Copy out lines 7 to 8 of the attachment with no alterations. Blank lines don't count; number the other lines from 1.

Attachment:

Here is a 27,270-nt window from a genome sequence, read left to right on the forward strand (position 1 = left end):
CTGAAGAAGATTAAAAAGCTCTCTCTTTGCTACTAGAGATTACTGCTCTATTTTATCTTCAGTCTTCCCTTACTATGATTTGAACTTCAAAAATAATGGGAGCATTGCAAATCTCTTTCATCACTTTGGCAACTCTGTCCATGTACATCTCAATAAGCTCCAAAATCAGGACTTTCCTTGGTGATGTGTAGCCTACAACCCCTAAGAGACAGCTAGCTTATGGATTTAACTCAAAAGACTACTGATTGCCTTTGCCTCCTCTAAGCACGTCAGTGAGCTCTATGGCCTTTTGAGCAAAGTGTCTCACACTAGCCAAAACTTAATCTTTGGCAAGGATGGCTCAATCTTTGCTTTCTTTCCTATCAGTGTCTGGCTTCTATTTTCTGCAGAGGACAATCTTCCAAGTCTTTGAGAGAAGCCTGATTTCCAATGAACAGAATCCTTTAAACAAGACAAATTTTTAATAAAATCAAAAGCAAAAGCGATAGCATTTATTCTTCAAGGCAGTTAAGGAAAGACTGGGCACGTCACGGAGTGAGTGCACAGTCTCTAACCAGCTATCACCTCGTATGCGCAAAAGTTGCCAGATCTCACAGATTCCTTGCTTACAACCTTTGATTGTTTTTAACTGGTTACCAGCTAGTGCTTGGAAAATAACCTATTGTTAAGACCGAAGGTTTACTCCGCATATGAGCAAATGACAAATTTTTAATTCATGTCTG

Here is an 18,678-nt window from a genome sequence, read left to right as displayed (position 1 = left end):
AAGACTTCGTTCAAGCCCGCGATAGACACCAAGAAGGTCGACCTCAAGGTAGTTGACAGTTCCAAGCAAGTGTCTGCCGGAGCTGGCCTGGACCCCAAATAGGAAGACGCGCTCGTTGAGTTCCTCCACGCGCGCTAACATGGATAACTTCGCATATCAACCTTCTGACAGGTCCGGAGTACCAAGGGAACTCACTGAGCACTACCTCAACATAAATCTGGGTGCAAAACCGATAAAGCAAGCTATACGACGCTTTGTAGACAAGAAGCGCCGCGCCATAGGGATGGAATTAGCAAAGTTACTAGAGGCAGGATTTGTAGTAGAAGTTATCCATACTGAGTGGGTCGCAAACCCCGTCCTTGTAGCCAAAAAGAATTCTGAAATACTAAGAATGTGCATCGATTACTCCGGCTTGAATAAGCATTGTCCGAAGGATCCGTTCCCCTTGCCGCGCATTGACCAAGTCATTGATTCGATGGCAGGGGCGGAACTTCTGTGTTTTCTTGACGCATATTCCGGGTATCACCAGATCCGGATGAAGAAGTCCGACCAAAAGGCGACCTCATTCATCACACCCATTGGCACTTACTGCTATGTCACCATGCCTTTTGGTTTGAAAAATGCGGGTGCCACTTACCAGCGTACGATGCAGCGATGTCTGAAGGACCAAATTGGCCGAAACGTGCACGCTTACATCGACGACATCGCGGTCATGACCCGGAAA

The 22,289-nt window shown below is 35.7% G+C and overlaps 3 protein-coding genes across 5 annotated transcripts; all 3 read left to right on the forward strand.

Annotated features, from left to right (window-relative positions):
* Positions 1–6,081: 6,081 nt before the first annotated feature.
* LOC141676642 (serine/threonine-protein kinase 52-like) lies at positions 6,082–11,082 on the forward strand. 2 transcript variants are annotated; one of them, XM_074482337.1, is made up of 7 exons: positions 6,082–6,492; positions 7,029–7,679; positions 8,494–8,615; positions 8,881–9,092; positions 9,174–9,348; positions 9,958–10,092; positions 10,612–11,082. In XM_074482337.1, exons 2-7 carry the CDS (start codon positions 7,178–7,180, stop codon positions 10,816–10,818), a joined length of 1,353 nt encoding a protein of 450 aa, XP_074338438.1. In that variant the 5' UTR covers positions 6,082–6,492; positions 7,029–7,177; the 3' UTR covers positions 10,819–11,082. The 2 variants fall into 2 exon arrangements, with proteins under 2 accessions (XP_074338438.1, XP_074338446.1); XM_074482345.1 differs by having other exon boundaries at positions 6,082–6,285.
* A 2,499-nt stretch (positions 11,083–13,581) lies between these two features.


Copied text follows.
* Positions 1–6,081: 6,081 nt before the first annotated feature.
* LOC141676642 (serine/threonine-protein kinase 52-like) lies at positions 6,082–11,082 on the forward strand. 2 transcript variants are annotated; one of them, XM_074482337.1, is made up of 7 exons: positions 6,082–6,492; positions 7,029–7,679; positions 8,494–8,615; positions 8,881–9,092; positions 9,174–9,348; positions 9,958–10,092; positions 10,612–11,082. In XM_074482337.1, exons 2-7 carry the CDS (start codon positions 7,178–7,180, stop codon positions 10,816–10,818), a joined length of 1,353 nt encoding a protein of 450 aa, XP_074338438.1. In that variant the 5' UTR covers positions 6,082–6,492; positions 7,029–7,177; the 3' UTR covers positions 10,819–11,082. The 2 variants fall into 2 exon arrangements, with proteins under 2 accessions (XP_074338438.1, XP_074338446.1); XM_074482345.1 differs by having other exon boundaries at positions 6,082–6,285.